Will government really get tough with football?
The message to football from the government on Wednesday might look like an ultimatum but the reality is rather less severe.
None of the changes called for in their response to the select committee inquiry on the way football is run are particularly contentious or draconian.
Both the Premier League and the Football Association have responded warmly and that may prompt accusations that, for all the noise made by the MPs' hearings and ministers in recent months, there is still a lack of appetite to really tackle the problems facing the national game.
The most controversial issues are likely to be the ones highlighted by the government as "immediate priorities". These are:
*Reduce the main FA board - the key decision-making body - from 12 members to 10. And also change its composition to include two independent directors and two more FA executives (in addition to the chairman and general secretary, who are already represented). This could meet resistance from the professional game and national game (the leagues and the county FAs) who currently have five representatives each.
Previous attempts by government to get tough have failed - photo: PA
*Reform the FA Council to make it more representative of the game and limit council members' terms. At the moment FA committees, such as the FA Cup or international committee, report to the council. The select committee and the government says it should report to the reformed main board. Few people will care about this outside the FA but it could meet resistance from the council which ultimately votes on any major FA structural change.
*Set up a new football licensing system for clubs to regulate matters such as who owns them, debt, foreign ownership and supporter involvement. The Premier League and Football League have made big strides in these areas and for bigger clubs Uefa's new financial fair play regulations will cover many of the same areas. However, there is an apparent contradiction in the government's response. At one point it says it does not expect the leagues' rule books to be superseded. But then it says the FA should oversee the licensing system. Which is it? As ever the devil will be in the detail and the Leagues may agree to general principles, though retaining control over their own detailed rule books.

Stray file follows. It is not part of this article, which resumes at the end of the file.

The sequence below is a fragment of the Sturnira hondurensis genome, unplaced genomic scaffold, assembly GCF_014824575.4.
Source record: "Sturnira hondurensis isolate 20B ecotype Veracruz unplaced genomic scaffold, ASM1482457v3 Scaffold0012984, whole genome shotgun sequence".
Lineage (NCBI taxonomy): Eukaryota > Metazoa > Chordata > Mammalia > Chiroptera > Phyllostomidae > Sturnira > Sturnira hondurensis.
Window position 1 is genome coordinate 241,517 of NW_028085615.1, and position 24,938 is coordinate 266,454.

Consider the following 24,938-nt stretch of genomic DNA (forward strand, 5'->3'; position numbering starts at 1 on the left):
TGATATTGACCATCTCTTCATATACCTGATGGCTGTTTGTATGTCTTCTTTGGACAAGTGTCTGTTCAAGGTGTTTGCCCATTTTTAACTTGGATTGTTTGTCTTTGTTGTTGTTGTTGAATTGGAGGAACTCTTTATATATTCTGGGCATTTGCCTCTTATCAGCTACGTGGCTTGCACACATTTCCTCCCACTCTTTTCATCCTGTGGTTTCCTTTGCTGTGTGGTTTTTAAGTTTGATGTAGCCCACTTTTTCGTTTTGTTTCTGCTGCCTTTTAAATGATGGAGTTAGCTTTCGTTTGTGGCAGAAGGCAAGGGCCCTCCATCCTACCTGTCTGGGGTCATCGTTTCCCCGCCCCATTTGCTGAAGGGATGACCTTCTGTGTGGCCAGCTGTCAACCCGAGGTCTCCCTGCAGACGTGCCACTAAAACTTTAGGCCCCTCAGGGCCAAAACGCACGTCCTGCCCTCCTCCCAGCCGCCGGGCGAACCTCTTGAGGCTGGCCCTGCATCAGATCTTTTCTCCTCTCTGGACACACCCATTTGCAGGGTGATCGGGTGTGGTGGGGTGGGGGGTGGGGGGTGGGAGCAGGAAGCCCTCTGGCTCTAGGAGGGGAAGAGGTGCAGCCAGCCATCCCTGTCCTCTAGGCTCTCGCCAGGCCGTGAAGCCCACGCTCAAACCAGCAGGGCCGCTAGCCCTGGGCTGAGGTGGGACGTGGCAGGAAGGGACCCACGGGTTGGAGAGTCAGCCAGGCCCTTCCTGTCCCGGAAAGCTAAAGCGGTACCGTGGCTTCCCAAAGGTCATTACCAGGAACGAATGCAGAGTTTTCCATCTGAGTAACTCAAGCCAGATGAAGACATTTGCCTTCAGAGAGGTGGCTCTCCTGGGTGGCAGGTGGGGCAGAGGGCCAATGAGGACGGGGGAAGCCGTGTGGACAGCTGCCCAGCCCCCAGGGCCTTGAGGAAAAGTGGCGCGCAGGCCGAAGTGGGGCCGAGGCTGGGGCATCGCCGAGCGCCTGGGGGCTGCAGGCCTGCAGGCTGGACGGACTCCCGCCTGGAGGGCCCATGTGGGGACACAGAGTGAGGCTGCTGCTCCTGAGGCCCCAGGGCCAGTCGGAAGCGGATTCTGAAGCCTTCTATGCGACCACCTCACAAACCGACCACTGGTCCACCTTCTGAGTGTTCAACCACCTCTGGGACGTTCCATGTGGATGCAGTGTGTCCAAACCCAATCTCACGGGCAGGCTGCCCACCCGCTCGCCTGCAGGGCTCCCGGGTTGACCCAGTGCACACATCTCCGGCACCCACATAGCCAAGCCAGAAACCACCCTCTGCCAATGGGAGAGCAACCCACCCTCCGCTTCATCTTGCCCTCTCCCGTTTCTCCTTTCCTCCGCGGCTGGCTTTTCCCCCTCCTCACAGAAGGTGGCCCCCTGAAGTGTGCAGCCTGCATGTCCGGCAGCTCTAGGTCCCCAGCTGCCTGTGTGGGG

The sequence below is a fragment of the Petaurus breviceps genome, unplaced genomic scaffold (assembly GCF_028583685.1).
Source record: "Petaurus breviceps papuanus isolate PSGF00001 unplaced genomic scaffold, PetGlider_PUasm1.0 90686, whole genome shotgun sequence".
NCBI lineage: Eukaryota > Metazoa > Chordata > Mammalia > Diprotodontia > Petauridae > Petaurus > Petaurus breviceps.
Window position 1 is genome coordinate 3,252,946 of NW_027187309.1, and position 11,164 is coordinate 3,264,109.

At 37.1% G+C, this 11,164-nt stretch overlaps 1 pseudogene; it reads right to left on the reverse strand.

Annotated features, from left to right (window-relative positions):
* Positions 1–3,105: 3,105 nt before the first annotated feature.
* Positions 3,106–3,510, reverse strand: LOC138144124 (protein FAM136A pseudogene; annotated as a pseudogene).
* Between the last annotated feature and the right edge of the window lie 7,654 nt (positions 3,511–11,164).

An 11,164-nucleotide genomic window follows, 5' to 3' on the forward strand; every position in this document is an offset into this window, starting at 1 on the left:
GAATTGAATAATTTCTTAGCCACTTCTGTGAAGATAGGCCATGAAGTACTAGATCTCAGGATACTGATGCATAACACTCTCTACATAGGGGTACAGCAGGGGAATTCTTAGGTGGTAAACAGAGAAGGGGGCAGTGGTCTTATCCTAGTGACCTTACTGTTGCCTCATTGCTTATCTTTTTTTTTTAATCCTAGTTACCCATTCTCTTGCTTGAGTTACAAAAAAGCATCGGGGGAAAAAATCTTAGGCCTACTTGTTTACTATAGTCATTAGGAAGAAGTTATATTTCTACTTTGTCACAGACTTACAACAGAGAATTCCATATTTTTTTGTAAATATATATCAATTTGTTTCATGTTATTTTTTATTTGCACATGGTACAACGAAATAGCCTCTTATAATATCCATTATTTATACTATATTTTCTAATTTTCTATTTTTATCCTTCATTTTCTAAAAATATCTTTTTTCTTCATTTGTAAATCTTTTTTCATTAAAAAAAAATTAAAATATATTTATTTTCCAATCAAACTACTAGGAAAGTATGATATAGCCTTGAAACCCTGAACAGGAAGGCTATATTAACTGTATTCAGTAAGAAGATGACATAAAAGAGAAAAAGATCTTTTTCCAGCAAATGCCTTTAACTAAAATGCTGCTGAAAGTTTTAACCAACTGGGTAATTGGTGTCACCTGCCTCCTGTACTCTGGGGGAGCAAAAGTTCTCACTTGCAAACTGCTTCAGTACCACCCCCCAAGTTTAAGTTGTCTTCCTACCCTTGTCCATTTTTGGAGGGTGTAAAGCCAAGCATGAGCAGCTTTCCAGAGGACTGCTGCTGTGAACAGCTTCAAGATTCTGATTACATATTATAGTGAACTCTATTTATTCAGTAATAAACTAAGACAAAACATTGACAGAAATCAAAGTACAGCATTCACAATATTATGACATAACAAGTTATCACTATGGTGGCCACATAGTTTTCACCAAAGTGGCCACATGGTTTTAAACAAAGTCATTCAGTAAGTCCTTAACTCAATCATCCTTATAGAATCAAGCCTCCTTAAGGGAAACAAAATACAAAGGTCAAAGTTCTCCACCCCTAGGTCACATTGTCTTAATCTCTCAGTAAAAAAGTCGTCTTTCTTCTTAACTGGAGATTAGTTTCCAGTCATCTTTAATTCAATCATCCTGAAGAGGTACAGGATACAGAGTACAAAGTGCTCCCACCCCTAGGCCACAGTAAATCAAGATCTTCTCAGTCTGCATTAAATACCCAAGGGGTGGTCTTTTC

The football authorities have been given until 29 February to start making the changes. If football does not take action, then the government will look to introduce legislation to force the FA to change.
But this is a bit of a hollow threat. The government does not want to legislate on football and in fact may struggle to get a bill through Parliament which singles out just one sport.
Besides the government's programme of legislation for this Parliament is already full and it could take at least two years to pass.
A private member's bill could provide a short-cut and the response does say there are a number of other options they could look at so it should not be completely ruled out if the game circles the wagons. But there is no sign of that and FA chairman David Bernstein is already co-ordinating a review of the game's regulatory structure.
As for the deadline the government is unlikely to be too fussed if football does not make all these reforms by next February. What ministers seem to be saying is; make a start in the next six months and we will be happy. It is worth noting that the response insists football must agree proposals for plans, not actually implement them by this date.
Getting major changes into league rulebooks or passed by the FA shareholders (the FA's ultimate decision making body) could take a year to 18 months.
So all in all this is a gentle nudge to football rather than a gun to the head of the national game.
And remember previous attempts to get tough have failed. Culture Secretary Jeremy Hunt and Sports Minister Hugh Robertson know this and are banking on the consensual approach finally delivering the reforms the sport and the FA so desperately need.